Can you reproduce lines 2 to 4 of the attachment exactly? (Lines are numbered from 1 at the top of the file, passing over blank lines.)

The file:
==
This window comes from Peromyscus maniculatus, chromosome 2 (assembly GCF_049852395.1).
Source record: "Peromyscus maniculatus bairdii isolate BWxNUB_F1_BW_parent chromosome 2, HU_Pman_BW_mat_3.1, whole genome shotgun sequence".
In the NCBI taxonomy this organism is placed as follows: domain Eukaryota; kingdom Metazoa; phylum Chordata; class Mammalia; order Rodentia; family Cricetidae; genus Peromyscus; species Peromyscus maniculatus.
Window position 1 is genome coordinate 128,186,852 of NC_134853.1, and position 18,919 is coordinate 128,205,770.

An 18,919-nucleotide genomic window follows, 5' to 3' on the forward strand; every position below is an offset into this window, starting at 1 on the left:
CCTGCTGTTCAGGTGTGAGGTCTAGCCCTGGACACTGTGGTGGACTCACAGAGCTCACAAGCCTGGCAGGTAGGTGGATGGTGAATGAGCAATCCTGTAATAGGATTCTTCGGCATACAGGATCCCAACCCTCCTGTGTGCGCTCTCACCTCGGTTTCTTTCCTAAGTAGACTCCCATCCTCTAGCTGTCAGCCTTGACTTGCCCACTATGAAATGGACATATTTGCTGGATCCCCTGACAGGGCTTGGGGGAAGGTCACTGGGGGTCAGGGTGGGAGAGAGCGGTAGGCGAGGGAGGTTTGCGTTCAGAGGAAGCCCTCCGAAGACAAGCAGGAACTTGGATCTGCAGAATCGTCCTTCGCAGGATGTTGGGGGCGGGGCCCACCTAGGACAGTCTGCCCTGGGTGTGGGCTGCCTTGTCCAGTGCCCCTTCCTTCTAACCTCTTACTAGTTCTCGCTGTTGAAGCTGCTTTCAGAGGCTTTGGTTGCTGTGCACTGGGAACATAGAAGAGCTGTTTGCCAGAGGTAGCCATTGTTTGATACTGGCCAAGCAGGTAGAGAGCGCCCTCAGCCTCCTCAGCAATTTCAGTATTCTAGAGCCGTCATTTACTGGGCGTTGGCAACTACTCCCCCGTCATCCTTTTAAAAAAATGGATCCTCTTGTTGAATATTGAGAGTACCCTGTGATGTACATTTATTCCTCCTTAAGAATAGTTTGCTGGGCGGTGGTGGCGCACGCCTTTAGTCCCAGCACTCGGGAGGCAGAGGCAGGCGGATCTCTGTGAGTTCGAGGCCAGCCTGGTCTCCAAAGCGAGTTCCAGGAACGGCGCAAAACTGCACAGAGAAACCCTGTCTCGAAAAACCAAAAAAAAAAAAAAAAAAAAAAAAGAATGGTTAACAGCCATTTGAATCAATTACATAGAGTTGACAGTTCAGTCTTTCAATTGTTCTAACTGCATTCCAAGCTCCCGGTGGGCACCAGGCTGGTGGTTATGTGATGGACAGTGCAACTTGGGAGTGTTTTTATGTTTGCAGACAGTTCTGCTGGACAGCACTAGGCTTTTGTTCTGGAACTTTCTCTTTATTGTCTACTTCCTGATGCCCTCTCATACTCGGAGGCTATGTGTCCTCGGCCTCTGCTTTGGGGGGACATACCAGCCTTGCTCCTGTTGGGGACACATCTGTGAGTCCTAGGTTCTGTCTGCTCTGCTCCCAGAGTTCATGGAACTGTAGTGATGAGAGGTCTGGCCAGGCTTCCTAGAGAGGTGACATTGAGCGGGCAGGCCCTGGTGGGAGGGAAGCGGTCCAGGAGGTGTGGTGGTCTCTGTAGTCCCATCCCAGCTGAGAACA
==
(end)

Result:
Source record: "Peromyscus maniculatus bairdii isolate BWxNUB_F1_BW_parent chromosome 2, HU_Pman_BW_mat_3.1, whole genome shotgun sequence".
In the NCBI taxonomy this organism is placed as follows: domain Eukaryota; kingdom Metazoa; phylum Chordata; class Mammalia; order Rodentia; family Cricetidae; genus Peromyscus; species Peromyscus maniculatus.
Window position 1 is genome coordinate 128,186,852 of NC_134853.1, and position 18,919 is coordinate 128,205,770.